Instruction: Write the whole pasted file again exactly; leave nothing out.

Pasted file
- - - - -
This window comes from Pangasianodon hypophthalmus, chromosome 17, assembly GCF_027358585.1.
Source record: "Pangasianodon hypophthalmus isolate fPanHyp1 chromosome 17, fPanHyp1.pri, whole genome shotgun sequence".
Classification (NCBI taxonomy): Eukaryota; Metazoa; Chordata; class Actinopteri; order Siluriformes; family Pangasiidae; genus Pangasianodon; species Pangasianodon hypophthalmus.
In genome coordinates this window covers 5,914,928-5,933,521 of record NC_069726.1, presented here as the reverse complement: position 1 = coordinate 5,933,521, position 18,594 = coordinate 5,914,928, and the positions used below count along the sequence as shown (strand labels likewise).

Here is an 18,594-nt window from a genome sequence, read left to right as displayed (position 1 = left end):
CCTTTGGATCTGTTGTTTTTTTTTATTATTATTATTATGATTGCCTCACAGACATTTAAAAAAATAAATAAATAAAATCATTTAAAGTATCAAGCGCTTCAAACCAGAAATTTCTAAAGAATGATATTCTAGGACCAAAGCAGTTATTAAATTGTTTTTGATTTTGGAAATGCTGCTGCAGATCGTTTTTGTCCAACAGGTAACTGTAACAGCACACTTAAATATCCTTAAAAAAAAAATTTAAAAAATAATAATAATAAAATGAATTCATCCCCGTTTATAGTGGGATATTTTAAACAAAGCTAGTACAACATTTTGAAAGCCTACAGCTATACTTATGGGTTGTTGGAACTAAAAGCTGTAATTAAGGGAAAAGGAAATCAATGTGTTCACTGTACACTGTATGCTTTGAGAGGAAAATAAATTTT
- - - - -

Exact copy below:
This window comes from Pangasianodon hypophthalmus, chromosome 17, assembly GCF_027358585.1.
Source record: "Pangasianodon hypophthalmus isolate fPanHyp1 chromosome 17, fPanHyp1.pri, whole genome shotgun sequence".
Classification (NCBI taxonomy): Eukaryota; Metazoa; Chordata; class Actinopteri; order Siluriformes; family Pangasiidae; genus Pangasianodon; species Pangasianodon hypophthalmus.
In genome coordinates this window covers 5,914,928-5,933,521 of record NC_069726.1, presented here as the reverse complement: position 1 = coordinate 5,933,521, position 18,594 = coordinate 5,914,928, and the positions used below count along the sequence as shown (strand labels likewise).

Here is an 18,594-nt window from a genome sequence, read left to right as displayed (position 1 = left end):
CCTTTGGATCTGTTGTTTTTTTTTATTATTATTATTATGATTGCCTCACAGACATTTAAAAAAATAAATAAATAAAATCATTTAAAGTATCAAGCGCTTCAAACCAGAAATTTCTAAAGAATGATATTCTAGGACCAAAGCAGTTATTAAATTGTTTTTGATTTTGGAAATGCTGCTGCAGATCGTTTTTGTCCAACAGGTAACTGTAACAGCACACTTAAATATCCTTAAAAAAAAAATTTAAAAAATAATAATAATAAAATGAATTCATCCCCGTTTATAGTGGGATATTTTAAACAAAGCTAGTACAACATTTTGAAAGCCTACAGCTATACTTATGGGTTGTTGGAACTAAAAGCTGTAATTAAGGGAAAAGGAAATCAATGTGTTCACTGTACACTGTATGCTTTGAGAGGAAAATAAATTTT